Degree: Economics and Management, 2.1, Royal Holloway, University of London
Year of graduation: 2005
Occupation: Graduate trainee area manager at the Royal Bank of Scotland
What do you do in your job?
The graduate programme consists of four placements. I’m currently on my first, which lasts six months. The aim is to get to know what goes on in a large branch. I started off shadowing people in all the different roles, ranging from cashier and service co-ordinator through to customer adviser and manager. I was then ready to do some of the things that each role involves. Lately, as I’ve become increasingly settled into the bank, I’ve been given projects such as coaching the cashiers on product knowledge. My next placement – also six months long – will be in a smaller branch, where I’ll act as assistant manager. Then I’ll have two three-month placements, first working alongside an area manager and then alongside a regional manager.
What was your motivation in applying?
I’d worked in finance before, and liked the fact that it brings new challenges each day. Retail banking appealed because I liked the idea of a client-facing role. The graduate programme at RBS was particularly attractive because it offers access to senior management from day one, so I get to ask questions of people who are already in the roles I aspire to.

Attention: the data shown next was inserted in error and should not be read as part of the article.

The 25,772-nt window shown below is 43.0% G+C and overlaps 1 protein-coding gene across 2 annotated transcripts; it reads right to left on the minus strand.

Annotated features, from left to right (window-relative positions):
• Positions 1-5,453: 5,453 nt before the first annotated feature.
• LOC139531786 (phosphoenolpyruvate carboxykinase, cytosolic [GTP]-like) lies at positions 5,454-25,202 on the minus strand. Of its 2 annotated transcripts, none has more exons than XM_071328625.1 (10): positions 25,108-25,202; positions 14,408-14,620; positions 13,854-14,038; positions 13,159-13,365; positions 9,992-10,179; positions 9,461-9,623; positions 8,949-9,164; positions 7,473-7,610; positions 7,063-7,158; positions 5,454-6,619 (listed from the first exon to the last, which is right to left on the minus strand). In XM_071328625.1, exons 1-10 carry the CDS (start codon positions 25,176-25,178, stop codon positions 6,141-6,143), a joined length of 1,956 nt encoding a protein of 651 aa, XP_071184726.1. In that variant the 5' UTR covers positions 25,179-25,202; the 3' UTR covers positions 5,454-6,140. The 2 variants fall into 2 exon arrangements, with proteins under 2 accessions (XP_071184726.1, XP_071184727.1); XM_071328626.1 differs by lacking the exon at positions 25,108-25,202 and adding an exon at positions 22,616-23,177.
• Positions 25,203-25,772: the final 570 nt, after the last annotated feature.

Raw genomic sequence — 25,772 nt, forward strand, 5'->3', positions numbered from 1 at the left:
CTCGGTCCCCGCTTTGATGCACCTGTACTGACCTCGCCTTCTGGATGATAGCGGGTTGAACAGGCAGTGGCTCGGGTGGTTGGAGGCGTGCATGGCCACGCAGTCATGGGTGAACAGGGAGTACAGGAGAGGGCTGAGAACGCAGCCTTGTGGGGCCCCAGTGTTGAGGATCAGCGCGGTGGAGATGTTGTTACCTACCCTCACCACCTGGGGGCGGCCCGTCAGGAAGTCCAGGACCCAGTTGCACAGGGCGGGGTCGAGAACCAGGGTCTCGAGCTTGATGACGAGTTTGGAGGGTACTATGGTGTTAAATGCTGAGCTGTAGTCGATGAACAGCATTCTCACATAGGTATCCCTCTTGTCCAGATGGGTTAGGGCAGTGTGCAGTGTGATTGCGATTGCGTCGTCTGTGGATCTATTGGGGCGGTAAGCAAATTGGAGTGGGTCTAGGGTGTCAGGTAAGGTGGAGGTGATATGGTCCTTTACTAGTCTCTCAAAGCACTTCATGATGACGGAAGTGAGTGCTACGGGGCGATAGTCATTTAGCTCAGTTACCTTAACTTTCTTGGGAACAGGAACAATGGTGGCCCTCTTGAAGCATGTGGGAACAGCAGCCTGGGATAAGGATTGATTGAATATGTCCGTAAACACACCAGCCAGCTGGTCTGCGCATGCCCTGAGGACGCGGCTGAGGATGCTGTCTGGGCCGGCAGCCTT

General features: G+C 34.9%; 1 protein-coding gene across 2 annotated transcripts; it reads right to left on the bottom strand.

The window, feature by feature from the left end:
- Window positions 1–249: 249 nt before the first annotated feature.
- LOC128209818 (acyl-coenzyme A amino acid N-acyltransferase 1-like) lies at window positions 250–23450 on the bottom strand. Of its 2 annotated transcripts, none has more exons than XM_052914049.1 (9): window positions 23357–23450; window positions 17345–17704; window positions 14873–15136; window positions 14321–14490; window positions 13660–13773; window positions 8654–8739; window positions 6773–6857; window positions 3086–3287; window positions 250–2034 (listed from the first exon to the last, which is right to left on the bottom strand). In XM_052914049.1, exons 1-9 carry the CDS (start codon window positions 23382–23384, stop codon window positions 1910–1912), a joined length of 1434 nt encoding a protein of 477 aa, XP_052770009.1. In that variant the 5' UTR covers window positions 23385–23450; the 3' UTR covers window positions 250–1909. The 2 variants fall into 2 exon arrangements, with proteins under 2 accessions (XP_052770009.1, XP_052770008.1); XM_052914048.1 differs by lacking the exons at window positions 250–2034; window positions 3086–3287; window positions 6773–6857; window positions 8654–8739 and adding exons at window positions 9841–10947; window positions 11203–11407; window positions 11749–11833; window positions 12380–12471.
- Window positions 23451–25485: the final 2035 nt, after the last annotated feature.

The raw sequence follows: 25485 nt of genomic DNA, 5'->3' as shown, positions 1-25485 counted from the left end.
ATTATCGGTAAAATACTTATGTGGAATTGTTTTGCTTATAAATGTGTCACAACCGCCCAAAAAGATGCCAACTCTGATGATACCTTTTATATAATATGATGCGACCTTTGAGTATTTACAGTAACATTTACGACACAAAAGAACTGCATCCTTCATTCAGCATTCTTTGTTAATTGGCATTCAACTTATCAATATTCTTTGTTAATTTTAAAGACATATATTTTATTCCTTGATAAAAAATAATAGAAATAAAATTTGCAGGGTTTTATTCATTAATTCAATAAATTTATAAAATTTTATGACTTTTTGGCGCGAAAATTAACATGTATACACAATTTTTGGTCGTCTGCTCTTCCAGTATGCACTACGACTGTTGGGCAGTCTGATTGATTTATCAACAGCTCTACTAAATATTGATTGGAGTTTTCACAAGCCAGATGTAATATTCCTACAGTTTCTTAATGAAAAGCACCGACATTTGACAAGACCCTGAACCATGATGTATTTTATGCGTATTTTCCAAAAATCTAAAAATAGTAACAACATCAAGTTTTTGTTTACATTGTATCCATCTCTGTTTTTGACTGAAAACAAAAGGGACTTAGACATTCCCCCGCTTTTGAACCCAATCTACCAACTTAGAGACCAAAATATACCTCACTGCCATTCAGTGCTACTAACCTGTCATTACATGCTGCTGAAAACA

What did the application process involve?
The online application form consisted of competency-based questions. Next, I was invited to do an online verbal reasoning and numerical test. This was followed by a phone interview and, finally, a day at an assessment centre, where I did tests, presentations and group exercises. Although the day was intense and tough, it was efficiently run and relevant, and I heard back within a few days that I’d got the job.
What do you enjoy about your job?
I love the interaction with customers, and the fact that I’m working towards a management position with a lot of responsibility. I enjoy the variety, too. Each week, I do something new.
The most challenging part of your job?
Balancing the qualification I’m doing with the day-to-day work. I’m almost always at work until 6.30pm. By the time you get home, it’s very difficult to motivate
yourself to start studying.
Any qualifications involved?
I’m studying for a chartered banker qualification, which involves four modules a year in areas such as financial management and business law. I have to do both essays and exams. Although studying on top of day-to-day work is tough, the benefit is that it gives you a good theoretical understanding of why certain processes are in place within banking.
Advice to readers considering a career in your field?
Be proactive, as it will get you noticed, and you’ll also learn more and progress faster. For example, all I’m expected to do in my current placement is gain a general understanding of the roles. But when I noticed that there’s a private banking team here, I asked if I could shadow the private banking manager for a week. I did the same with business and commercial banking.